La granja, el cor de la biodinàmica


The sensory part takes
place in the winery which allows us to set the guidelines for
our day-to-day work. This is also the case
when we work with animal traction in our vineyard. It allows us to observe and
have a better feel for the earth. Its texture and its perfume. There must always be a testimony
and I think that this is ours. The farm, the heart of biodynamics At Gramona, we’ve always tried
to surround ourselves with people who help us along our path. First of all we met Thomas. He arrived here, with his two horses and with a very defined way of life. And this showed our team
that this really is possible. We looked into how we
could have our own animals, that’s why we created a farm, to have this nucleus, this heart, which is our definition of a “farm”,
in order to work biodynamically. In the beginning, it was
to have our own resources, then for our cows and
some horses for riding. But there came a point when
we started to think that these horses could not only
serve to unite two kingdoms, the animal kingdom and the plant world,
but also to work the land. And it’s this land that has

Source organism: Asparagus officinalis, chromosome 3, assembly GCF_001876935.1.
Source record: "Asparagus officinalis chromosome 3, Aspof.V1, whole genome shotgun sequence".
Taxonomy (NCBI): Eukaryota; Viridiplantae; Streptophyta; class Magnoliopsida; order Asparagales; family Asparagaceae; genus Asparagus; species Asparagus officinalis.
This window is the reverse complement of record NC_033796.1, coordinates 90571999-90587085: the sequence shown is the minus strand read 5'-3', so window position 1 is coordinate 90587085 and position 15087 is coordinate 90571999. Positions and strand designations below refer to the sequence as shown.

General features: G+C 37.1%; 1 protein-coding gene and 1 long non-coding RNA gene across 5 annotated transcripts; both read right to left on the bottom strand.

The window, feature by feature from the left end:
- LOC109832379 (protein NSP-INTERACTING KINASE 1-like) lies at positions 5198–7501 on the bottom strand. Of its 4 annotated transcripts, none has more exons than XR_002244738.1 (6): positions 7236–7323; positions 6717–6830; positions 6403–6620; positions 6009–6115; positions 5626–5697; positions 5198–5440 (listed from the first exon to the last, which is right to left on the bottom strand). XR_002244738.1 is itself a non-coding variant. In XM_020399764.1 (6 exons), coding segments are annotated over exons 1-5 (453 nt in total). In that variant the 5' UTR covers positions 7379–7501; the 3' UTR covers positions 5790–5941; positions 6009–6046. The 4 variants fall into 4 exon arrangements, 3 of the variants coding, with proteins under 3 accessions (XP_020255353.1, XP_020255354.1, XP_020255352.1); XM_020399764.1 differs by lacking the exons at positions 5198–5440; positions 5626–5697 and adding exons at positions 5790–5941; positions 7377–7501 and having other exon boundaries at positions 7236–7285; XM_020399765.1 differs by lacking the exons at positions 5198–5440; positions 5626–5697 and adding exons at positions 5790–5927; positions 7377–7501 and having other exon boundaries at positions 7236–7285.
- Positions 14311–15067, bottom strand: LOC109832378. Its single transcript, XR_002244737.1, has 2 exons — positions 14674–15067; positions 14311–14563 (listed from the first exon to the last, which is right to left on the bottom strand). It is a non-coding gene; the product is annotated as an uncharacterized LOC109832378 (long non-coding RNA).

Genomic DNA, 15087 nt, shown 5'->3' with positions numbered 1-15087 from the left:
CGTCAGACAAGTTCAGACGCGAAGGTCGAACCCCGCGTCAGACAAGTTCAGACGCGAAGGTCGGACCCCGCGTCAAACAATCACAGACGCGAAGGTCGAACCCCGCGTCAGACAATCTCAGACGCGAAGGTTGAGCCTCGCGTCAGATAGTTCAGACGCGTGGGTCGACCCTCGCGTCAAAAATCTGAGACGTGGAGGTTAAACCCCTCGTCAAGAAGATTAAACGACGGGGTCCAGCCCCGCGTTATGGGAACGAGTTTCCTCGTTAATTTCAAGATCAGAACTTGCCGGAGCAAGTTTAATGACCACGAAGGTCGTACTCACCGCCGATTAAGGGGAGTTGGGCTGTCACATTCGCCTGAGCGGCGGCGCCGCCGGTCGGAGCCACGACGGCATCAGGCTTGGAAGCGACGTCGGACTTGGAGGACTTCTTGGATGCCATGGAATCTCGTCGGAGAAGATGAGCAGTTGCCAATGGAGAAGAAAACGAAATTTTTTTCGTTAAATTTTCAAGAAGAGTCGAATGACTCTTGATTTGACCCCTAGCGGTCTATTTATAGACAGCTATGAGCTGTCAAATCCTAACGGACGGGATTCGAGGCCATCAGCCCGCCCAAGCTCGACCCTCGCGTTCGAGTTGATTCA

to give us the best of itself to allow us to craft each of our wines. Later, by chance, we found a man who’d been working, for over
30 years, training people to work in the vineyards,
and using the horse. And where can you
find this gentleman? Well, he lives in a village
tucked away in the Pyrenees and we’re going to meet him My name is Claude Sandillon. I’m a former animal traction trainer, from an association called Prommata, in France. Animal traction is a force
that has its limits. This means that the animal cannot work any harder or longer
than it is capable of. Because of this, we cannot work the land at any time. We’re obliged to observe
the condition of the soil in order to work the land. That means we always plough the land at the right time. Working with a horse is a very slow process. I mean, when a horse arrives, it has to get used to
the place, to the people, and then it will begin to gradually accept the work we ask of it. There’s a relationship that develops, creating confidence that can
even become complicity. What I mean is, when the animal always
works with the same person, or two people,
a complicity is created and there’s a relationship that enables enables the animal to anticipate
the demands of the human. It’s a human relationship, a relationship of affection. It’s a relationship that
has us talking, not to a machine, but to a horse. The nice thing in all this is becoming
aware that you have a long path to explore. Today at Gramona, biodynamics
is beginning to take told; but there’s still a lot of
work to be done.

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